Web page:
Avipel Crane Deterrent Seed Treatment

April 12, 2019

MSU Extension hosted a webinar in March, 2019 to inform crop producers about wildlife species that can impact field crop production and options for control.  In this video, Dan Propst of Arkion Life Sciences, makers of Avipel crane deterrent seed treatment, describes the product and its usefulness in managing sandhill crane.

Video Transcript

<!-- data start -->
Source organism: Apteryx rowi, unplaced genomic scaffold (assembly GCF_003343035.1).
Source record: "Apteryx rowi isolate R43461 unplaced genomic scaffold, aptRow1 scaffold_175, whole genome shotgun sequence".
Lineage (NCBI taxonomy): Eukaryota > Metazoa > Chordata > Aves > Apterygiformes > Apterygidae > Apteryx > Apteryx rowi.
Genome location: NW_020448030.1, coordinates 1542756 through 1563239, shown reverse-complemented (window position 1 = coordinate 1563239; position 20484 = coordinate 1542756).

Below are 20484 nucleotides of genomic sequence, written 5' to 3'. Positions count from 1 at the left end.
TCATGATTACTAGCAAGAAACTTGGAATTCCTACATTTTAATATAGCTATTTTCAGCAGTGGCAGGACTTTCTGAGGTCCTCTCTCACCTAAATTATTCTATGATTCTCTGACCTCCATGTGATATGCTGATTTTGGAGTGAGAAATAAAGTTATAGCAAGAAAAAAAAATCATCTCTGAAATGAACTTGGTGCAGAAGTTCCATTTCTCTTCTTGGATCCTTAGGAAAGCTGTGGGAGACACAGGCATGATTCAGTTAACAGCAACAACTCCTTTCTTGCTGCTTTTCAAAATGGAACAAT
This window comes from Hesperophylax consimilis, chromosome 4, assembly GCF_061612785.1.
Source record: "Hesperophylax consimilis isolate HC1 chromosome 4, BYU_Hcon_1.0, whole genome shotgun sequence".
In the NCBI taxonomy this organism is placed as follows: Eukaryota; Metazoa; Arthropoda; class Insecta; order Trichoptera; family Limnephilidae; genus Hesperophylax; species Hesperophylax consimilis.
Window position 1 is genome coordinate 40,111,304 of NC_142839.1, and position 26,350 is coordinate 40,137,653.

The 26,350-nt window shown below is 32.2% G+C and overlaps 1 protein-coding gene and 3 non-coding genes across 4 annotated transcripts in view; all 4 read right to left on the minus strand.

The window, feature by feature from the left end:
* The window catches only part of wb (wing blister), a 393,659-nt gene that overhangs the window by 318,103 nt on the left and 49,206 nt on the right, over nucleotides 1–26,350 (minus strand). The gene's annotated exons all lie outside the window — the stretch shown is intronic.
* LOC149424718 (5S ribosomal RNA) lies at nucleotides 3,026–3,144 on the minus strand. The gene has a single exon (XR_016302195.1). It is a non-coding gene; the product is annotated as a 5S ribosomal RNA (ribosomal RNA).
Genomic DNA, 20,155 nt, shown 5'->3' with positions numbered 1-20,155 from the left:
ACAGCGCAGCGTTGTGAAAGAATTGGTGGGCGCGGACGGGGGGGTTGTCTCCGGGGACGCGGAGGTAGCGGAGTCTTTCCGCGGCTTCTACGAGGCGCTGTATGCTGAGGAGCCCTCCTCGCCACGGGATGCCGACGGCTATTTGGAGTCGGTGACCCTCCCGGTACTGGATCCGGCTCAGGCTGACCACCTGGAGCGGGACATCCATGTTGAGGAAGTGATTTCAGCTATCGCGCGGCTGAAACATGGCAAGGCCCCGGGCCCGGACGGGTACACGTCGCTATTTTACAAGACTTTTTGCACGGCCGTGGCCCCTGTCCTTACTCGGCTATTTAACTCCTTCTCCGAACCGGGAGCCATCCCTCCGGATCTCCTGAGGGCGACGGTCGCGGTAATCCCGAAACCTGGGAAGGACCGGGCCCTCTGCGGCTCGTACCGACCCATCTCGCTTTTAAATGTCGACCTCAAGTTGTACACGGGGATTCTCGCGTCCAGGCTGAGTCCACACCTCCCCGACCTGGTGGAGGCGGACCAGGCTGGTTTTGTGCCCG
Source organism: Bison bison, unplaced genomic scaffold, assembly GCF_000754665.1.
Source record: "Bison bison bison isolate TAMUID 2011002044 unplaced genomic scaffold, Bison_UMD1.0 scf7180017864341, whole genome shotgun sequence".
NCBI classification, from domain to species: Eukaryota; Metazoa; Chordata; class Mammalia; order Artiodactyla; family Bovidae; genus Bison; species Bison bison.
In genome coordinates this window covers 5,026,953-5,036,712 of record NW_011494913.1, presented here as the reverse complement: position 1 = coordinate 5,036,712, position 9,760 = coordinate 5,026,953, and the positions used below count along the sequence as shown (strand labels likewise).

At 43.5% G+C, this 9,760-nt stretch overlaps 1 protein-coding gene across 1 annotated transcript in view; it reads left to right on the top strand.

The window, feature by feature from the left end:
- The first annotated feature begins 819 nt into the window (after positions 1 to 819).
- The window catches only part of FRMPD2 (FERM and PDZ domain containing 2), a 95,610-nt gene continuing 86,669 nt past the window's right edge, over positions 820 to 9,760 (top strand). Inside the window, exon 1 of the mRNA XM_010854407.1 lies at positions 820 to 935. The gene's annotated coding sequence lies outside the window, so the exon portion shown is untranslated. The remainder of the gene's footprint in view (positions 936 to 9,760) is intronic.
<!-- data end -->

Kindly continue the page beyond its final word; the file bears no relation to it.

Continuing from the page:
I wanted to spend some time talking about Avipel today and I will keep it fairly short. Some of it, we've already talked about it a little bit. One thing I've learned today is that in the seed core market if you don't have a lot of options for replanting. We often talk about commercial corn and do you have the option to replant. But in seed core that may not be the case. So what we're doing with Avipel is trying to stop yield loss due to bird damage. And we have several birds that are labeled for Avipel and the one we're discussing today of course, is cranes. The active ingredient in this product anthraquinone. Now, this product has been researched by the USDA for about 40 years, so we know it's very effective. It creates a negative gut reaction in the bird that is non toxic. But it's also a learned response. So what a learned response means is that the birds are gonna have to get out there and sample the seed. And depending on how many birds you got, you could see a little more or less damage. But the more birds you have, the more sampling that's gonna take the case. But a lot of times we say, if they try a few kernels they're probably going to stop sampling the field and move on to other things in the field that they may eat. So the product is labeled in Michigan in field corn and sweet corn. And of course field corn would include seed corn. By using liquid, we do have two formulations. Using liquid you can, or it permits you to apply that product ahead of time, ahead of your busy season. It can be done this time of year. But the dry product, that's generally done in the field. And it's a cost effective treatment. First, I don't know the economics of seed corn, but I know it's a fairly high-value crop. In field corn we figure about 1.5% yield loss, or about $7.50 per acre is what it takes to pay for the product. So it's a pretty low cost effective product. The liquid can be put on ahead of time, generally in the field. There are some seed companies that will pre-treat it but you need to check with your seed company to see if they're willing to do that. As far as the product, the product is fairly... It's labeled caution on the label, so I know the one presenter talked about getting sick with the product. I've never actually heard that before. Do keep in mind you should read your labels, it does talk about using gloves and also a mask. Especially if you use the goggles, and those are just generally things that you should do when applying pesticides, so keep that in mind. Keep in mind that we had a product that was making people sick all the time, it wouldn't be as widely accepted as it is. So just make sure you follow your label. Also the product is non-soluble, so once it's on the seed it doesn't move around a lot. It's biodegradable, so it's not really a hindrance to the environment from that standpoint. Just to show you the typical bird damage. And there was a question that came up, do you have to wait for the corn to come up? Generally the birds are able to sense that sprouting seed. And they, believe it or not, can go right down the row and pick those seeds out. Another picture here of some damage in a field. This is of course, corn that's larger, and you can see the corn on the ground where they had just taken the seed. What I tend to find is that if a person is using liquid Avipel versus dry, you might get a little longer performance. So you should consider that. Now in Michigan we have about 100% of our Avipel that's used is dry. We'd certainly like to see more liquid used in our high use states like Wisconsin for cranes. We have about 80% of the product goes out in a liquid form. Here's some more results, just another example of what you can see the difference is to the line with bird damage. So with that, not a lot of other information. There's a liquid formulation and there's dry formulation, the cost is the same, it pretty straight forward. The dry formulation. Just a couple things I'd like to add on that is that, it allows you to use it right in the field. And sometimes I know with seed corn companies it's hard to get that pre-treated, whereas with your, talking commercial corn, sometimes your seed retailers are more willing to put liquid on. But if you are using the dry, some reasons that we might be having some issues in the field. Is first of all, I would highly recommend you pre-mix that seed corn with the Avipel before you mix it in the box. If you're just dumping the seed and throwing the Avipel on the top, you're clearly not getting good enough mixing or application. The other thing you look at with Avipel is to apply the Avipel first if you're applying talc. Because you don't want to put the talc on because your Avipel is not gonna stick to your corn seed if you have talc. And if you can stop using talc in those fields, I would certainly ask you to try that. And the other things is that sometimes our planters have a lot of blowers on them to move seed around. You know, the center fills. If you can, if possible, reduce your air pressure on that planter, that'll help that dry stay on. And obviously you can tell I'm leaning, I lean to putting liquid on, although it is harder to do in the field and may not fit in all situations. So with that, I would just tell you that product is available through local retailers or seed corn suppliers. I don't have my contact information, but if you just do www.avipel.com and leave a message, or search us on the internet, you can certainly get a hold of the company or get a hold of me. Or the other guys can get a hold of me also.